During the war, men and women adopted new roles: women were effectively running a country, affording them unprecedented autonomy, while many men were contributing directly to the war effort through militia. This temporary military-based society shifted the gender roles, causing a stir after the war was over and a subsequent desire to return to a “simpler time” with more rigid gender roles. Though men felt emasculated in their new desk jobs, women dealt with excruciating boredom and constraint in their suburban, domestic bubble causing anxiety. In the postwar era, the economic boom along with patriotism linked with consumerism caused consumer culture to be at an all time high extending from kitchen appliances to narcotics. Advertisements portrayed sedatives as medicine rather than addictive narcotics with serious side effects. They conflated daily struggles with existential crises to bolster sales while convincing women their anxiety was a deterrent to fulfilling their designated roles. Along with post-war gender panic, advertising agencies created customers out of patients, bolstering high sales and deadly addictions.

Primary 

The Rolling Stones (1967) ‘Mother’s Little Helper’, Flowers (Aftermath), UK.

McNeil. “Now She Can Cope…thanks to Butisol.” The Journal Of the American Medical Association, vol. 207, no. N. 6, 1969, p. 1206. 

Ice, Danelle. “Miltown – A Piece of 1950s Homemaker History.” Home Ever After, 1 May 2019, www.homeeverafter.com/miltown-a-piece-of-1950s-homemaker-history/.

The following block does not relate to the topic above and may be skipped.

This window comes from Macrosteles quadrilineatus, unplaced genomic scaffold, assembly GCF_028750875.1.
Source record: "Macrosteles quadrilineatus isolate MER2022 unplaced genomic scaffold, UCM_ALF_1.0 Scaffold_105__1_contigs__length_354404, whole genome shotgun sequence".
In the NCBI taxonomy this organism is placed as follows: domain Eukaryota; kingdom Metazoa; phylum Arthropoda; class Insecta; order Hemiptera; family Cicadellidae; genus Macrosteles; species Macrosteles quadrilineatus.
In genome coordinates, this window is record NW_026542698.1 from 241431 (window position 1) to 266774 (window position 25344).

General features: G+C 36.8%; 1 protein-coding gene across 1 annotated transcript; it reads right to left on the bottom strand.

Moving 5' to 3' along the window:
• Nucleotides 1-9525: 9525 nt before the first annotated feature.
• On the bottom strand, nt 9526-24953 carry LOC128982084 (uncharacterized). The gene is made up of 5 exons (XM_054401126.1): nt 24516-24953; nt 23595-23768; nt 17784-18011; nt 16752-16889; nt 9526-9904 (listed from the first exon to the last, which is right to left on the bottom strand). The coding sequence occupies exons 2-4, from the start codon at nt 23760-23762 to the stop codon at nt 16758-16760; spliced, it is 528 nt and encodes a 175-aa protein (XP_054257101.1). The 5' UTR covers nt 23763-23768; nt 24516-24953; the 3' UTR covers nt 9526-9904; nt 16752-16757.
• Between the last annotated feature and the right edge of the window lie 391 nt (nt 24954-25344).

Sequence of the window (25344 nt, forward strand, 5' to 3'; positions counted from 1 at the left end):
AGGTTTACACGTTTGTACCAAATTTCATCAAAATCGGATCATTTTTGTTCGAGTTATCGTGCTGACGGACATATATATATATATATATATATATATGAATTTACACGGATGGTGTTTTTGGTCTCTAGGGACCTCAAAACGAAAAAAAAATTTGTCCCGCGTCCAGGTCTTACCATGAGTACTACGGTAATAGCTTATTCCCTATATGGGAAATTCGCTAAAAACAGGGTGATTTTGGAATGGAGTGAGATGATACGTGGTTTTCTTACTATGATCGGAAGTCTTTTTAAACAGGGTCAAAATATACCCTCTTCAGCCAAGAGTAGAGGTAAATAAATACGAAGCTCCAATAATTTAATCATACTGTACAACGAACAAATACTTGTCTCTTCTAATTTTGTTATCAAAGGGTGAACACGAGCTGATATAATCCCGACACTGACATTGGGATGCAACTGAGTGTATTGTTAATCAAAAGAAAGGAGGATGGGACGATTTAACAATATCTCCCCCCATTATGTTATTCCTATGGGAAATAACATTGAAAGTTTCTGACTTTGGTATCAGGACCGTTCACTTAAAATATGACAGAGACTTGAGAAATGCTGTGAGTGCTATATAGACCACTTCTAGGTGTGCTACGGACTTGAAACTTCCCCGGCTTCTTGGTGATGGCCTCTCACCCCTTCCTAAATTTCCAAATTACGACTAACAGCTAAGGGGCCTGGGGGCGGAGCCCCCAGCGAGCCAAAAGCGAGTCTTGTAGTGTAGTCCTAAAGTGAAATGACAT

Robson, Mark, director. Valley Of The Dolls 1967. YouTube, YouTube, 24 Dec. 2017, www.youtube.com/watch?v=rbzuxcxpirU.

Secondary 

Calcaterra, Nicholas E, and James C Barrow. “Classics in Chemical Neuroscience: Diazepam (Valium).” ACS Chemical Neuroscience, American Chemical Society, 16 Apr. 2014, www.ncbi.nlm.nih.gov/pmc/articles/PMC3990949/#ref19.

Herzberg, David. “‘The Pill You Love Can Turn on You’: Feminism, Tranquilizers, and the Valium Panic of the 1970s.” American Quarterly, vol. 58, no. 1, 2006, pp. 79–103. JSTOR, www.jstor.org/stable/40068349.

Herzberg, David. Happy Pills in America : From Miltown to Prozac, Johns Hopkins University Press, 2008. ProQuest Ebook Central, https://ebookcentral.proquest.com/lib/emory/detail.action?docID=4398380.

MarshallV, John. “Gender on the Home Front: The National WWII Museum: New Orleans.” The National WWII Museum | New Orleans, The National World War II Museum, 11 July 2018, www.nationalww2museum.org/war/articles/gender-home-front.

Metzl, Johnathan. “‘Mother’s Little Helper’: The Crisis of Psychoanalysis and the Miltown Resolution.” Med.Umich.edu, 2003, www.med.umich.edu/psych/FACULTY/metzl/07_Metzl.pdf.

Prewitt, Taylor. “Take Some Pills for Your Hysteria, Lady: America’s Long History of Drugging Women Up.” Vice, 28 Apr. 2015, www.vice.com/en_us/article/gqmx9j/here-lady-take-some-pills-for-your-hysteria-253.

Rafferty, Baker. “Miltown: a Game-Changing Drug You’ve Probably Never Heard of | CBC Radio.” CBCnews, CBC/Radio Canada, 7 Aug. 2017, www.cbc.ca/radio/ondrugs/miltown-a-game-changing-drug-you-ve-probably-never-heard-of-1.423794

6.

Take, The, director. Why Valley of the Dolls Became a Surprise Classic. YouTube, YouTube, 16 Jan. 2017, www.youtube.com/watch?v=Ei5U9aUlWJM.

Tracy, Sarah W., and Nicolas Rasmussen. Isis, vol. 101, no. 3, 2010, pp. 681–682. JSTOR, www.jstor.org/stable/10.1086/657228.

Wylie, Mary Sykes. “Falling in Love Again: The Amazing History, Marketing, and Wide Legal Use of Today’s ‘Dangerous’ Drugs.” Alternet.org, 18 Aug. 2014, www.alternet.org/2014/08/falling-love-again-amazing-history-marketing-and-wide-legal-use-todays-dangerous-drugs/.

Leave a Reply

Your email address will not be published. Required fields are marked *

This site uses Akismet to reduce spam. Learn how your comment data is processed.